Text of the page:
Members should be:

  1. MiPCT patients (especially patients who have experience with care managers)
  2. Able to use their own experience constructively
  3. Able to see beyond their own experience
  4. Able to listen to and hear differing opinions

Member nominations are now being accepted at: https://jodyooo.wufoo.com/forms/patient-advisorycouncil- nomination-form/

The dates of the 2014 PAC Conference Calls are as follows:

  • Friday, June 6, 2014 at 1:00 PM
  • Friday, September 5, 2014 at 1:00 PM
  • Friday, December 12, 2014 at 1:00 PM

MDC Launching a New MiPCT Dashboard Format May 21st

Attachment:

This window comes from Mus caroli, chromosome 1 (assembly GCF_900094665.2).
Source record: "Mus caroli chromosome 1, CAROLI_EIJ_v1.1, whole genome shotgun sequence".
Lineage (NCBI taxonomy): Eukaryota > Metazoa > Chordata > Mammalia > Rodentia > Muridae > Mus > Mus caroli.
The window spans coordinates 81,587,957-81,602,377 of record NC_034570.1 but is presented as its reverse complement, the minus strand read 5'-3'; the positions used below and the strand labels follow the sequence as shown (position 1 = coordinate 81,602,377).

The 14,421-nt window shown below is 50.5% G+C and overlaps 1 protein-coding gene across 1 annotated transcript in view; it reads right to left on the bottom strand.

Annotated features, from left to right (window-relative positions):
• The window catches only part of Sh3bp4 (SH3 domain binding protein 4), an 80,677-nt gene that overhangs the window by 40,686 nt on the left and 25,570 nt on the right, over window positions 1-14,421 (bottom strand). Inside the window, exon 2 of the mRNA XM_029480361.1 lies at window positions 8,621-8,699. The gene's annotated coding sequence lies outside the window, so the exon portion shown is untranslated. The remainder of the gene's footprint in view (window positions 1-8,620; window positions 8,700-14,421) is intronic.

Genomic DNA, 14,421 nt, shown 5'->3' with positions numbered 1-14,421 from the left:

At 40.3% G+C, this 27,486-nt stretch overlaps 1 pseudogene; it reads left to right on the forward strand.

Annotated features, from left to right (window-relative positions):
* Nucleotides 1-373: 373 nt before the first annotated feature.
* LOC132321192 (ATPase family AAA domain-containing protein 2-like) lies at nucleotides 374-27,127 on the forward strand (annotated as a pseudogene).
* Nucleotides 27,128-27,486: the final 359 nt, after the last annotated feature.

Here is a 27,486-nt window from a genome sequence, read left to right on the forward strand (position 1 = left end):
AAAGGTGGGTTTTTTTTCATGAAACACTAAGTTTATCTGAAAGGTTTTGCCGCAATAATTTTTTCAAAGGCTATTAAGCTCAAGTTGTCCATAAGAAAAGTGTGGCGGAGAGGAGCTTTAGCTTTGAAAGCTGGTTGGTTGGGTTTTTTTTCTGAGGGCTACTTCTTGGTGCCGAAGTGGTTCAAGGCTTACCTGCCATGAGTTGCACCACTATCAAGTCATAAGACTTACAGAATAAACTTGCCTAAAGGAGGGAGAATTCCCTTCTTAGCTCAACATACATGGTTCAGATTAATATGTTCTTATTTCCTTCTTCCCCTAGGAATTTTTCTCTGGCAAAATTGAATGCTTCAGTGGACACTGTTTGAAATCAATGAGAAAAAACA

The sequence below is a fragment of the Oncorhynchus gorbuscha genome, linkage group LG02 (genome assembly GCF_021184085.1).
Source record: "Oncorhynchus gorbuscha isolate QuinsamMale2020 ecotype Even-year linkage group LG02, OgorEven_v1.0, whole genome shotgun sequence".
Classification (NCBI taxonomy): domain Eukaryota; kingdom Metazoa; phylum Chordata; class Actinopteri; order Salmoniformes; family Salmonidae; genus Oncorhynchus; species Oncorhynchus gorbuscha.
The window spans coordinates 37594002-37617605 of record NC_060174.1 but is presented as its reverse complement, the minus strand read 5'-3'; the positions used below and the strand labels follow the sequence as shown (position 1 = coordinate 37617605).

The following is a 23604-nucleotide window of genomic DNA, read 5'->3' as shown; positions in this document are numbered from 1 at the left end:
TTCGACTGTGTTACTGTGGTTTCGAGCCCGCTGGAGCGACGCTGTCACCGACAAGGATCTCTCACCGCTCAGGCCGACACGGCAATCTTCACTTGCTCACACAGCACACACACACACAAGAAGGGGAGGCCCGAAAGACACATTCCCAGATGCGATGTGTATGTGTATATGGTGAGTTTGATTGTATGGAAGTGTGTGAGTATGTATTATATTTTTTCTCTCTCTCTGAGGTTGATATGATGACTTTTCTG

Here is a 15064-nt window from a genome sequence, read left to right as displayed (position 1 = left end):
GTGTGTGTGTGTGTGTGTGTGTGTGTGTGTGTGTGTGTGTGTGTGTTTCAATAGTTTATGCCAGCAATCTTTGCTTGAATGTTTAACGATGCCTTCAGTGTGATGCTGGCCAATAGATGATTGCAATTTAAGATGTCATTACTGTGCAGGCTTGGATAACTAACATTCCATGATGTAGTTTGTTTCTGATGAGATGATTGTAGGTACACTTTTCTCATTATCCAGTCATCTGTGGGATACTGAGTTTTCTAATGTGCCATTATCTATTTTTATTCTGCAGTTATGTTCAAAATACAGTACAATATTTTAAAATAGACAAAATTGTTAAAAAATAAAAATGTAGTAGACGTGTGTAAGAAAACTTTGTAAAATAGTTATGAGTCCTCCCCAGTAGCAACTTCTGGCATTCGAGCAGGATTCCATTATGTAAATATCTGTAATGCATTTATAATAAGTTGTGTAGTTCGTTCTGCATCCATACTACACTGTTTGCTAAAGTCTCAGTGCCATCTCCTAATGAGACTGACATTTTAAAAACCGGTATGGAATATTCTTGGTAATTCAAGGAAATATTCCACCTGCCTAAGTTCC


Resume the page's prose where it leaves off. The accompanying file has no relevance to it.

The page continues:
The Michigan Data Collaborative (MDC) is excited to launch a new and improved Dashboard to display the MiPCT data on May 21, 2014. This new Dashboard format is based on the Tableau platform, and will provide a more intuitive and flexible environment for our users. The new Dashboard will be released as Enhancement 8.01 and will contain the same data as the old Dashboard (currently, release 8.0 data). The old Dashboard will remain available until Release 9.0 is posted (June 2014).
On May 8th MDC hosted a webinar to introduce everyone to the new Dashboard format. To listen to the webinar, or review the slide deck and Q & A document, go to the Support Page and expand the Data Reference Material section. A link to the webinar, slides, and Q and A document are provided at the top of the section.

If you have any questions please contact MDC at MichiganDataCollaborative@med.umich.edu.

February and March 2014 G-Code Reports Update